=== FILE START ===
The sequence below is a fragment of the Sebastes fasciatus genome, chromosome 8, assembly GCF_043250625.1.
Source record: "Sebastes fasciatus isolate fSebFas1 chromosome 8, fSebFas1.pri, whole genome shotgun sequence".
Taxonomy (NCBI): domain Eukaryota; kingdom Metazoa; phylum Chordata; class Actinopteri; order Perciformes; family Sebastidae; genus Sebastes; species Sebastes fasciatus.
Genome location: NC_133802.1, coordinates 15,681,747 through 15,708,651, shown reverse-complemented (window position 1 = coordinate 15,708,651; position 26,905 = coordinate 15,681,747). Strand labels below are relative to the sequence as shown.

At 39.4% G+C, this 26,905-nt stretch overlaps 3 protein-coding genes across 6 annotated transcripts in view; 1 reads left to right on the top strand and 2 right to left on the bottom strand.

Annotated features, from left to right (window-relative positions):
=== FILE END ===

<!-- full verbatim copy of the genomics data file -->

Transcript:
The sequence below is a fragment of the Sebastes fasciatus genome, chromosome 8, assembly GCF_043250625.1.
Source record: "Sebastes fasciatus isolate fSebFas1 chromosome 8, fSebFas1.pri, whole genome shotgun sequence".
Taxonomy (NCBI): domain Eukaryota; kingdom Metazoa; phylum Chordata; class Actinopteri; order Perciformes; family Sebastidae; genus Sebastes; species Sebastes fasciatus.
Genome location: NC_133802.1, coordinates 15,681,747 through 15,708,651, shown reverse-complemented (window position 1 = coordinate 15,708,651; position 26,905 = coordinate 15,681,747). Strand labels below are relative to the sequence as shown.

At 39.4% G+C, this 26,905-nt stretch overlaps 3 protein-coding genes across 6 annotated transcripts in view; 1 reads left to right on the top strand and 2 right to left on the bottom strand.

Annotated features, from left to right (window-relative positions):